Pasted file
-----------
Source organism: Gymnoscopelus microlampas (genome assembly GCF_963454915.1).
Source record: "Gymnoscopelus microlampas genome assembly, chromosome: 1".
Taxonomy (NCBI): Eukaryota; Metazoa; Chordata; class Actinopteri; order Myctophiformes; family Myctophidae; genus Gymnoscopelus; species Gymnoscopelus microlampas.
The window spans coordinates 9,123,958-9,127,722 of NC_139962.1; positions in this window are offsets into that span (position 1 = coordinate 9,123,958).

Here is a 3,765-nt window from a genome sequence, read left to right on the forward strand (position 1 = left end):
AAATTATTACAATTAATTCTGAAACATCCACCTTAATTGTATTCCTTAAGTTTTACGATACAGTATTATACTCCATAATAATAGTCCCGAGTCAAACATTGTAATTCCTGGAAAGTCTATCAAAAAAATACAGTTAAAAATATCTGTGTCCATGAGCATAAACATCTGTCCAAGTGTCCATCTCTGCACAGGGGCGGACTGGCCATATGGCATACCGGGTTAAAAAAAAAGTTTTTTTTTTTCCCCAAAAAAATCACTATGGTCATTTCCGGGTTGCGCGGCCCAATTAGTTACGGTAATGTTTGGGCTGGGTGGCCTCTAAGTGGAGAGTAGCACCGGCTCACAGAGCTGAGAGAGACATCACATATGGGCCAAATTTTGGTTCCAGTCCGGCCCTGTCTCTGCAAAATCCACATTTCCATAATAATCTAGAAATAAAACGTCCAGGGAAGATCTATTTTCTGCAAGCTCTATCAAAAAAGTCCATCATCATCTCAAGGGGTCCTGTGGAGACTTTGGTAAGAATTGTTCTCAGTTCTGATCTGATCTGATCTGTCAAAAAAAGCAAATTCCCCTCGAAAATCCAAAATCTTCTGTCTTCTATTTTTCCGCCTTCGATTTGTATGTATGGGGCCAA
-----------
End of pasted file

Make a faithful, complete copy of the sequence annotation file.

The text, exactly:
Source organism: Gymnoscopelus microlampas (genome assembly GCF_963454915.1).
Source record: "Gymnoscopelus microlampas genome assembly, chromosome: 1".
Taxonomy (NCBI): Eukaryota; Metazoa; Chordata; class Actinopteri; order Myctophiformes; family Myctophidae; genus Gymnoscopelus; species Gymnoscopelus microlampas.
The window spans coordinates 9,123,958-9,127,722 of NC_139962.1; positions in this window are offsets into that span (position 1 = coordinate 9,123,958).

Here is a 3,765-nt window from a genome sequence, read left to right on the forward strand (position 1 = left end):
AAATTATTACAATTAATTCTGAAACATCCACCTTAATTGTATTCCTTAAGTTTTACGATACAGTATTATACTCCATAATAATAGTCCCGAGTCAAACATTGTAATTCCTGGAAAGTCTATCAAAAAAATACAGTTAAAAATATCTGTGTCCATGAGCATAAACATCTGTCCAAGTGTCCATCTCTGCACAGGGGCGGACTGGCCATATGGCATACCGGGTTAAAAAAAAAGTTTTTTTTTTTCCCCAAAAAAATCACTATGGTCATTTCCGGGTTGCGCGGCCCAATTAGTTACGGTAATGTTTGGGCTGGGTGGCCTCTAAGTGGAGAGTAGCACCGGCTCACAGAGCTGAGAGAGACATCACATATGGGCCAAATTTTGGTTCCAGTCCGGCCCTGTCTCTGCAAAATCCACATTTCCATAATAATCTAGAAATAAAACGTCCAGGGAAGATCTATTTTCTGCAAGCTCTATCAAAAAAGTCCATCATCATCTCAAGGGGTCCTGTGGAGACTTTGGTAAGAATTGTTCTCAGTTCTGATCTGATCTGATCTGTCAAAAAAAGCAAATTCCCCTCGAAAATCCAAAATCTTCTGTCTTCTATTTTTCCGCCTTCGATTTGTATGTATGGGGCCAA